Can you retire as a millionaire by investing solely in index funds? I won't bury the lede: The answer to this question is undoubtedly, resoundingly, yes.
The "why" and "how" of index fund investing are equally important factors in becoming a millionaire. Let's explore how this can happen for you, no matter your beginning financial circumstances.
The premise behind index funds
Index funds are investment vehicles that seek to mimic the performance a particular index, like the S&P 500 index. If you own an S&P 500 index fund, and the S&P 500 index returns 8% in one year, you will also earn that same 8% (less any fund expenses, which are now 0% or close to it). Remember that market indexes do not return the same every year, and many years have brought negative returns.
Earning this 8% requires no active management on your part, which makes index funds incredibly efficient for everyday investors. This means that you do not need to spend time or effort picking and trading stocks, figuring out which ones will go up and which will go down. Simply put, you can invest your money and effectively forget about it -- and you'll still earn the market return.
A roadmap to millionaire status
This sounds easy enough on paper, but make sure you're also checking the big boxes to accelerate your road to a seven-figure account. Check out the more important ones in this section.
Start as soon as possible
If you're going to get one of these right, make it this one: The sooner you start, the sooner your money will begin to compound aggressively. Money grows at a faster rate when it has a larger base, and the longer it has to grow, the more you will benefit from the subtle beauty of compound interest.
Save at regular intervals
Regardless of where the market is trading right now, even at its all-time highs, it's important to keep investing. Pick any interval (i.e., every week, every two weeks) and commit to investing on a schedule. This ensures you continuously add to your portfolio and at the same time will accelerate compounding.
Pick an index fund and stick with it
Following the above example, say you agree that an S&P 500 index fund works for you. You can simply choose an S&P 500 index fund from any of the discount brokerages (Fidelity, Charles Schwab, or Vanguard) and plan to hold it for the long term. After a year passes, you will also pay a reduced tax rate on any built-up gains.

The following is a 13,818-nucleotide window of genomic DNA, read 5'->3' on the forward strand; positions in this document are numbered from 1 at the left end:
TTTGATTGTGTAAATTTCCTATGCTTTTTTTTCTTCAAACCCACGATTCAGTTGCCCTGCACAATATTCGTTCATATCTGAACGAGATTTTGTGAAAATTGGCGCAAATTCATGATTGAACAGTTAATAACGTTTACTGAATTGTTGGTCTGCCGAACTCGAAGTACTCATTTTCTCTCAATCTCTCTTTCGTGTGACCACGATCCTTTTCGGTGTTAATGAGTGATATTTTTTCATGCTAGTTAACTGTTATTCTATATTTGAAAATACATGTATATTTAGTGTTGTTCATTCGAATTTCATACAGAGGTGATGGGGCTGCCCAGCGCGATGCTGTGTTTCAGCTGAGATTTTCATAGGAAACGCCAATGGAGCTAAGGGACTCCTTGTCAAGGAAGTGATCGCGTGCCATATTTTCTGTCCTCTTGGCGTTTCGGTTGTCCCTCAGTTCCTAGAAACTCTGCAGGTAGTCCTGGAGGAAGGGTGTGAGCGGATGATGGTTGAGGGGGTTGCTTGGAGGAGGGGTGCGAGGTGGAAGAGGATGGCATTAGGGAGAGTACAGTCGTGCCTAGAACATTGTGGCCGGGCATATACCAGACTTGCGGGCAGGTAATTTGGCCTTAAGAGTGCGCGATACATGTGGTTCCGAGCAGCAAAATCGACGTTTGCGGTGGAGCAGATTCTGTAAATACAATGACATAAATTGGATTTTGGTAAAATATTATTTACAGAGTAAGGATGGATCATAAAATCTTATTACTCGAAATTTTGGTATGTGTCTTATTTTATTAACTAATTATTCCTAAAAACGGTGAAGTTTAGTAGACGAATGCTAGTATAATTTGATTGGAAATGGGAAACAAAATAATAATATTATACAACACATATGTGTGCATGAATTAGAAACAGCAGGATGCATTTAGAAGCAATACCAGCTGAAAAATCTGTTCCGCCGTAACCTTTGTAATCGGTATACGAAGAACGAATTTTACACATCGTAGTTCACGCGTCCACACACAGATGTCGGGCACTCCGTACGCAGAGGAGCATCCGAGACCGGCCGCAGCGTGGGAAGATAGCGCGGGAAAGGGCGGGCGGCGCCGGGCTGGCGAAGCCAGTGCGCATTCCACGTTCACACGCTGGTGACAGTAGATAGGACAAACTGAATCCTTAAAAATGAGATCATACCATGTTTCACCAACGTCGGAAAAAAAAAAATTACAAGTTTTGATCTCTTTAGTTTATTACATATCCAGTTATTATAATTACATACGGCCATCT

There will be a temptation to sell if the market falters, as it most recently did in March 2020. Part of successful investing is to stay the course even in the most difficult market environments. That's much easier said than done, but it's also a necessary feature of index investing.
Refuse to pay high fees
Index fund investing is now entirely free, as evidenced by the Fidelity Total Market Index Fund (NASDAQMUTFUND:FZROX). The fund follows the entire stock market and costs literally nothing. Since you don't need to continuously manage the fund, you certainly don't need to pay someone else to manage it for you. Paying unnecessary fees is one way to derail your retirement and could add years to your working life.
By the numbers
|Starting Amount||Savings||Frequency||Time to Retirement||Market Return||Ending Account Balance|
From the above chart, you'll notice that you end up a millionaire in every case, but in each instance, you pull different "levers" to get there:
- You can start very early and invest $150 a month. This would mean starting in your teens and simply investing the same amount in an index fund for the entirety of your working career.
- You can invest early but with greater frequency. Even $50 a week starting in your 20s would get you to millionaire levels by full retirement age.
- You can invest more but start later. Even with $0 starting at age 30, $100 a week is enough to make you a millionaire by the time you're 65.
Start your journey to $1 million today
There is an infinite number of ways to arrive at $1 million through index fund investing, but the best way to do it is by investing as much as you can, as soon as possible, and having the nerve to leave it alone as the market fluctuates. Remember: Get the big ideas right, and let the market do the rest of the work.